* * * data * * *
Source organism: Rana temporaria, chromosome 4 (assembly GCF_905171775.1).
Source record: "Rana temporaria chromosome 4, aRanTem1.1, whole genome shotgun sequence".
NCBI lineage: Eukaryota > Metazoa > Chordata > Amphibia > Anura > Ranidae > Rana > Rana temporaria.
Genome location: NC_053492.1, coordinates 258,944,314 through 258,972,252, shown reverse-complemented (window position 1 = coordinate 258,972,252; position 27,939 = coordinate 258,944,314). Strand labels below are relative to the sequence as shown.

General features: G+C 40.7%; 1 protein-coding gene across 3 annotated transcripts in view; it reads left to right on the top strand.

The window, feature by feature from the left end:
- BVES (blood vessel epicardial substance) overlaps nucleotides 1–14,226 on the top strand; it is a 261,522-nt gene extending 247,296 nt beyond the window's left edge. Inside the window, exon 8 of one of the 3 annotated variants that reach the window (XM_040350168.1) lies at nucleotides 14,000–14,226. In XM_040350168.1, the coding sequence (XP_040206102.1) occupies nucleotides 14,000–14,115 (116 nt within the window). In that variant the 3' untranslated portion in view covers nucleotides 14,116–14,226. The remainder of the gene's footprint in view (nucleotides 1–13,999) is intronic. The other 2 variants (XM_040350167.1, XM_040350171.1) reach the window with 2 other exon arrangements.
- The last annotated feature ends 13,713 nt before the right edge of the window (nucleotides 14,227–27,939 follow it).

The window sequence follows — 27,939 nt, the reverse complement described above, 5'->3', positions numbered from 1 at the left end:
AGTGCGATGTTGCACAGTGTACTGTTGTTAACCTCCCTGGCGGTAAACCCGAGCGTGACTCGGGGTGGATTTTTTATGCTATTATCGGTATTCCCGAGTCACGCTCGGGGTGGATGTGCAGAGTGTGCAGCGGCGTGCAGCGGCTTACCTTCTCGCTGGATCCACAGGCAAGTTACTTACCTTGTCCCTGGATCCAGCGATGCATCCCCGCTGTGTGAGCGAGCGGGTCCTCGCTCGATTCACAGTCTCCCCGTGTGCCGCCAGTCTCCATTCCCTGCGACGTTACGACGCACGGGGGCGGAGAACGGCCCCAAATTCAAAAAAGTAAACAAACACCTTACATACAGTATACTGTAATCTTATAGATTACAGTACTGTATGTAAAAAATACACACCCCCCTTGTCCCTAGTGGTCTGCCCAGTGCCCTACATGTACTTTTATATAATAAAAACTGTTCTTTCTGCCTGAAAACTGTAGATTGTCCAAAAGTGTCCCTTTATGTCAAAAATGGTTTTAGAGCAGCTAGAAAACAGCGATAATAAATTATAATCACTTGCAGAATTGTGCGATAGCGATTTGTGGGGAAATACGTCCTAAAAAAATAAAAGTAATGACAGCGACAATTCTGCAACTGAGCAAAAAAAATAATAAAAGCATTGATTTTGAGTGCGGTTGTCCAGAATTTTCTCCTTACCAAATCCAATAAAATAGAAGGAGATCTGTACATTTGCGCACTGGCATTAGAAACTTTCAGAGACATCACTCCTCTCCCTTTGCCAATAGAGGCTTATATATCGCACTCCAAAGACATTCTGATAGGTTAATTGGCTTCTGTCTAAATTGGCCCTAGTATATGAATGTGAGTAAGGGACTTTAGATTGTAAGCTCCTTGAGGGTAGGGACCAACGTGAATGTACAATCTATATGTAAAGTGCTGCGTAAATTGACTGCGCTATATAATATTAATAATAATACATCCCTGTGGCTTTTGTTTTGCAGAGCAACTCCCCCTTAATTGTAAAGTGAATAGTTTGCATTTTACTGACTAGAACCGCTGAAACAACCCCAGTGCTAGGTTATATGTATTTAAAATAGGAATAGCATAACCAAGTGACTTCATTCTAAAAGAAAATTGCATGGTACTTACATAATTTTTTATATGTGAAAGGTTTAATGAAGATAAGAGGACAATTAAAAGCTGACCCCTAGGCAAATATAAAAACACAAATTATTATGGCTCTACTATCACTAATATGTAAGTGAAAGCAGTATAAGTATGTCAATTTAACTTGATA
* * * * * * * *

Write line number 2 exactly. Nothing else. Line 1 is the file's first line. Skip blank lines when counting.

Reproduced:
Source record: "Rana temporaria chromosome 4, aRanTem1.1, whole genome shotgun sequence".